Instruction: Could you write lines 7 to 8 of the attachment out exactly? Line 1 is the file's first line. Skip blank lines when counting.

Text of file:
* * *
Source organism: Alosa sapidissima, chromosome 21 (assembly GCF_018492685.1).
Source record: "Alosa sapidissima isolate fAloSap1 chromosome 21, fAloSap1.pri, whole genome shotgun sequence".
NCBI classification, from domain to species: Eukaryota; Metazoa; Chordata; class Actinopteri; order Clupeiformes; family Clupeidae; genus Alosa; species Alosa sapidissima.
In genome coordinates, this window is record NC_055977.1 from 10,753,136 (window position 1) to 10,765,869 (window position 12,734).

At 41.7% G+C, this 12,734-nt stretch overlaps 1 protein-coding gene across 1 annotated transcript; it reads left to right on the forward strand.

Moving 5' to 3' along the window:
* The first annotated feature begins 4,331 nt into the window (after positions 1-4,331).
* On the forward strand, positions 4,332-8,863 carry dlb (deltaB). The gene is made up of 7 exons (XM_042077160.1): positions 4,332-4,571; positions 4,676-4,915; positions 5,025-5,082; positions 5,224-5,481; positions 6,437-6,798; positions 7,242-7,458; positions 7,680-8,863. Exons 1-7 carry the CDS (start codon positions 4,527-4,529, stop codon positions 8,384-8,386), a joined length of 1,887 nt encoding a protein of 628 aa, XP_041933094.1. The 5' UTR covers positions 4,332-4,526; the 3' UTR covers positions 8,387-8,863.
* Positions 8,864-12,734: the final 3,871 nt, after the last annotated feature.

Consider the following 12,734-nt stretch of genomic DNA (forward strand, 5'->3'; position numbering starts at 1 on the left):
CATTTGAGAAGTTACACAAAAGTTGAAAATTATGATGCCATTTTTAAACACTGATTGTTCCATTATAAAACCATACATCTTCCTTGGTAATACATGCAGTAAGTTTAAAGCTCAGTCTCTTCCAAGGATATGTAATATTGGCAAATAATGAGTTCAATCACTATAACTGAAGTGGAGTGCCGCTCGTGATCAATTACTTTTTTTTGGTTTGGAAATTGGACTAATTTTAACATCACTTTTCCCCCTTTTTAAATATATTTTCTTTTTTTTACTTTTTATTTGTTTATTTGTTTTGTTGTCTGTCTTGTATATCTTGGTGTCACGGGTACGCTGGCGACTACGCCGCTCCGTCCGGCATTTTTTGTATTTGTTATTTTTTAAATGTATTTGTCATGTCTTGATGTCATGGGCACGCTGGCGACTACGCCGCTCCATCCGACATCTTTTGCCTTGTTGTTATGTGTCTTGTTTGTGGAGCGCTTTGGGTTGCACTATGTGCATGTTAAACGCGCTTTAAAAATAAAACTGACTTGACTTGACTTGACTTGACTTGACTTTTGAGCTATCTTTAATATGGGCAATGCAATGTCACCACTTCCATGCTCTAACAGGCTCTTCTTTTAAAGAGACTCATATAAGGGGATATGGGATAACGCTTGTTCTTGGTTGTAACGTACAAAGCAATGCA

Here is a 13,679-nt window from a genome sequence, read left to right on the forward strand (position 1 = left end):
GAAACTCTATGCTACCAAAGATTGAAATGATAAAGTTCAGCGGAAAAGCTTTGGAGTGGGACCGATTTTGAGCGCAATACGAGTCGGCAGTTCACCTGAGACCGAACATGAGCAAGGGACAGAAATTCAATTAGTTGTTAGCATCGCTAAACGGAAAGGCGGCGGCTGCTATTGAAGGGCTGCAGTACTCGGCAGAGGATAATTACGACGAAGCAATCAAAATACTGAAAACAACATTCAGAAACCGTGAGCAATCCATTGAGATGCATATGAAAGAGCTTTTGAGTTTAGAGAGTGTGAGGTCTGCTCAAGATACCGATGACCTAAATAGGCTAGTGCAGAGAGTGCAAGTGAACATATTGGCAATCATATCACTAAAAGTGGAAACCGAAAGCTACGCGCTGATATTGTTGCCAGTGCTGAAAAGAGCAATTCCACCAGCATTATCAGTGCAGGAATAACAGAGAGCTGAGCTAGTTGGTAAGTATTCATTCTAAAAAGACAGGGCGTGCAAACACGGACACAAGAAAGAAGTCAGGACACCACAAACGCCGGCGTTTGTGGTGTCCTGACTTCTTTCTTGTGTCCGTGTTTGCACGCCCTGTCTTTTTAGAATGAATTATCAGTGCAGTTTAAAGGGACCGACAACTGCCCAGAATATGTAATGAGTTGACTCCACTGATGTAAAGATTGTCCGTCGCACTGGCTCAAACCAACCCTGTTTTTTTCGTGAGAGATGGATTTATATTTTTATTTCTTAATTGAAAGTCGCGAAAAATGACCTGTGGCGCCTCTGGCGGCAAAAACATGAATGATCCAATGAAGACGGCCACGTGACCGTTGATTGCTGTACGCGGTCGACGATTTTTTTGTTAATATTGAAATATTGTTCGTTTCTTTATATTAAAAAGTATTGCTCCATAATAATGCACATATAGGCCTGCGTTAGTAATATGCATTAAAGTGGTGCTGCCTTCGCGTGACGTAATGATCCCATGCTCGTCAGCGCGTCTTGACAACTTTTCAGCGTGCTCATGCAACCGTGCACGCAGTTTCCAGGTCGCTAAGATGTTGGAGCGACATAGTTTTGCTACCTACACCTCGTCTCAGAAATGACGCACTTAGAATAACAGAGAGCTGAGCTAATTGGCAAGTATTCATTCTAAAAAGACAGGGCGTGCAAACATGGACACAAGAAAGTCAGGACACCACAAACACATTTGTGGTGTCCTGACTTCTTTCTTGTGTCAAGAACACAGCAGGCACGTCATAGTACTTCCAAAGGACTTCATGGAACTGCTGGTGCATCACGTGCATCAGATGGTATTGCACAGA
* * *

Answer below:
* The first annotated feature begins 4,331 nt into the window (after positions 1-4,331).
* On the forward strand, positions 4,332-8,863 carry dlb (deltaB). The gene is made up of 7 exons (XM_042077160.1): positions 4,332-4,571; positions 4,676-4,915; positions 5,025-5,082; positions 5,224-5,481; positions 6,437-6,798; positions 7,242-7,458; positions 7,680-8,863. Exons 1-7 carry the CDS (start codon positions 4,527-4,529, stop codon positions 8,384-8,386), a joined length of 1,887 nt encoding a protein of 628 aa, XP_041933094.1. The 5' UTR covers positions 4,332-4,526; the 3' UTR covers positions 8,387-8,863.